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Single-handed in NYC: Hugs and Human Connection

Living thru a pandemic: Lesson 2 “Isolation is devastating to the human psyche.” ~Dr. Gary Chapman Note: This article provides you with a glimpse into the lives of those of us living all alone– our only human connections relegated to zooming with work and friends, joining the chorus of 7 pm revelers out of our apartment […]

Living thru a pandemic: Lesson 2

“Isolation is devastating to the human psyche.” ~Dr. Gary Chapman

Note: This article provides you with a glimpse into the lives of those of us living all alone– our only human connections relegated to zooming with work and friends, joining the chorus of 7 pm revelers out of our apartment windows, and passing masked strangers when we dare to venture out. Many of the solo travelers during this pandemic have lacked physical touch, like simple hugs and handshakes, and regular face-to-face human connection for more than four weeks.

Last Tuesday afternoon, I met a friend for an SDC–a social distancing chat. We sat appropriately distanced on Central Park benches with squirrels and pigeons foraging for food around us, an ordinary spring afternoon in the park. I was excited to get out from behind the computer screen and actually see someone in-person. But almost immediately during our chat, my mind started playing tricks on me. I wondered silently: was she real? was this visit really happening, or was it a dream?

As I sat across from my friend, I began staring at her eyes; the pupils seemed larger and not proportional. I wanted to reach out and touch her; I wanted to make sure she was indeed physical–it was almost like grasping in a fun-house mirror or seeing a mirage. I was confused. Her face and three-dimensionality didn’t make sense– they seemed detached and not how I remembered her. The mask covering half of her face surely didn’t help with the recognition; it made things even more confusing. It was scary. It took me a half-hour to adjust to “her”, to recognize her, and to know that this interaction was real. Luckily, we spent another hour together, and eventually, my brain began putting the scattered pieces back together before we parted ways. As I walked home, I was quite bothered by the surreal feeling of losing my mind for that brief moment. I wondered why had I been so confused about something that used to be so normal– a simple in-person chat. Why had I had such a difficult time processing the full form of a human face and confusion of being together in-person?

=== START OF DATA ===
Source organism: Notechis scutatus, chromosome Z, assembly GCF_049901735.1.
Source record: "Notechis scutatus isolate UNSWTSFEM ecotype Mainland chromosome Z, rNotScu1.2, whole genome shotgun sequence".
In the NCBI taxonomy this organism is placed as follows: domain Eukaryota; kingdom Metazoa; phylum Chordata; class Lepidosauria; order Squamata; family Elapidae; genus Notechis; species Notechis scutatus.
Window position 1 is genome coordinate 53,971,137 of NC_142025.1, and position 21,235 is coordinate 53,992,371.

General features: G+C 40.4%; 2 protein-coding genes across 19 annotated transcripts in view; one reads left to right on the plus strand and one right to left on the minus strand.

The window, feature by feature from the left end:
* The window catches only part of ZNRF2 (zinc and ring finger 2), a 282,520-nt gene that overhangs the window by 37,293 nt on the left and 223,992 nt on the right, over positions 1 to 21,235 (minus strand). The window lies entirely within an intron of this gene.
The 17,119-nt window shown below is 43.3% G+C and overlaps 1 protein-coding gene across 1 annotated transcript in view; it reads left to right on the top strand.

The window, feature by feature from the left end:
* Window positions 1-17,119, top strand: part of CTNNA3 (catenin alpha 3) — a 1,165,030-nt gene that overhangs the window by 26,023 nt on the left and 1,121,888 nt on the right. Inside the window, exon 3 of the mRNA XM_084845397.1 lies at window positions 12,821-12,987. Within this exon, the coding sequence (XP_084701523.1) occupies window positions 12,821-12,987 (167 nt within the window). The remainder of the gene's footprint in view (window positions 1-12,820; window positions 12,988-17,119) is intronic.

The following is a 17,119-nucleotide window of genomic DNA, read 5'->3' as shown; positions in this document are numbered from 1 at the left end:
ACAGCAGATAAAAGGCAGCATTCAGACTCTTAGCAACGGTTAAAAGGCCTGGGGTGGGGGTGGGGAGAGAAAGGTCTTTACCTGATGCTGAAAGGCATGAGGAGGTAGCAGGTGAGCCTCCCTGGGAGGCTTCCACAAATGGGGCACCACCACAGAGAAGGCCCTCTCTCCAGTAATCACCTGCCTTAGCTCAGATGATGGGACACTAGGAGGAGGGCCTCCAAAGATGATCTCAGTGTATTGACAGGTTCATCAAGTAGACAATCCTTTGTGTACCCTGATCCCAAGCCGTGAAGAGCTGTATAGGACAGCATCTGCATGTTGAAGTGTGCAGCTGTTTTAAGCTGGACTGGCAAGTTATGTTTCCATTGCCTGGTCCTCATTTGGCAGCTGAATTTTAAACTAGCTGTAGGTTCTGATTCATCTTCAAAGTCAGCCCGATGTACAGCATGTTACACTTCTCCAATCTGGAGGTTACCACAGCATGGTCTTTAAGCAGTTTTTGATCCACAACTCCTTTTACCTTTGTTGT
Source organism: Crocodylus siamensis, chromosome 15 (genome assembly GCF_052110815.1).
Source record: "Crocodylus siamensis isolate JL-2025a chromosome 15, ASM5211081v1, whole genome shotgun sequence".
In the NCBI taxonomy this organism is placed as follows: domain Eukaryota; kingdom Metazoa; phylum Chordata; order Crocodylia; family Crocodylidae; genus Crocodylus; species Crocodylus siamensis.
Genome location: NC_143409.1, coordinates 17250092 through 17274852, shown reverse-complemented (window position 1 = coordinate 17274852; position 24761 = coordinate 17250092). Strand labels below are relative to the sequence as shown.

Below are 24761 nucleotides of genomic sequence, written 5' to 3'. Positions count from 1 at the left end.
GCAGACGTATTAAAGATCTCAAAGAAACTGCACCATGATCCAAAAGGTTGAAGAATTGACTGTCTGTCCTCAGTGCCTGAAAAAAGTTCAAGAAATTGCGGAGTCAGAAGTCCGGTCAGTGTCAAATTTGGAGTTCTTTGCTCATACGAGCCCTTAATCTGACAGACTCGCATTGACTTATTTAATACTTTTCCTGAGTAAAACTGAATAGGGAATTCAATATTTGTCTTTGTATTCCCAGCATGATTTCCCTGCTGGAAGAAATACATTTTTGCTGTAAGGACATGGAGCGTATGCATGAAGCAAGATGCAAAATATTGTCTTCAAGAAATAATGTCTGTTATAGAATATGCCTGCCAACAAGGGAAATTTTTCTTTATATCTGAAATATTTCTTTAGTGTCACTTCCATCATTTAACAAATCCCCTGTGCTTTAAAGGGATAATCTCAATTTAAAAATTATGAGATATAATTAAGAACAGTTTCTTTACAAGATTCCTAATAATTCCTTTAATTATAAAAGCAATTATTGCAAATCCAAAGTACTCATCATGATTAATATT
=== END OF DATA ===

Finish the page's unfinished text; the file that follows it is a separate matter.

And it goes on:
The next morning, I woke with curiosity about what prisoners in solitary confinement must experience when they are released to the general population. (I realize that I am far from living in prison and have many, many freedoms and luxuries, and yet, I too have been deprived of real human contact.) I immediately googled the topic. One of the first articles I found in Psychology Today* referenced Robert King, a prisoner who, after his release from 29 years of solitary confinement, shared his “trouble recognizing faces and {how he} had to retrain his eyes to learn what a face was like.” This confusion was my experience. I was shocked. Could my brain have been re-wired to recognize faces within just four weeks? I am not sure, but the description of the experience read familiar.

Study after study detailed the damage to prisoners lacking social connection: the effects on certain cognitive areas of the brain, e.g., decrease in memory and simple tasks; a marked increase in loneliness; and issues surrounding the decline in mental health, to name a few. This information, of course, got me thinking about other marginalized and isolated populations, such as the elderly, the physically disabled, those with mental health challenges, and even young babies separated from parents at birth. How are we as a society protecting those who lack care and meaningful human connection? What are the long-term effects on us as individuals and on our communities? How will the further social isolation and “newly” isolated fare during and after the pandemic? And, as a collective, how are we going to protect each other during and afterward? I guess only time will tell, and I imagine the role of social service organizations will need to expand to care for those who have been affected. We all need to play a critical role in recognizing the severe consequences of isolation and figure out a way to be there for each other.

My Lesson: I had never given much thought to solitary confinement; my only imagined realities based on television and movies, such as OZ and Shawshank Redemption. This experience of living with a lack of in-person connection has made me realize that not having meaningful person-to-person contact is one of the cruelest forms of punishment. It has made me question our social and justice systems–are they indeed just and beneficial. People need people. I need people. I need meaningful connection. I need a hug. And, as a non-profit leader, now more than ever, I need to continue my lifelong work and passion building bridges for human relationships — this is my purpose and where I can use my power.

P.S. I quote Dr. Gary Chapman at the beginning of this article; he is best known as the author of The 5 Love Languages. Coincidentally, my love languages are physical touch and quality time, so it’s no wonder why I am craving and have been impacted so intensely by a lack of both.

* https://www.psychologytoday.com/us/blog/brain-chemistry/201902/the-effects-solitary-confinement-the-brain

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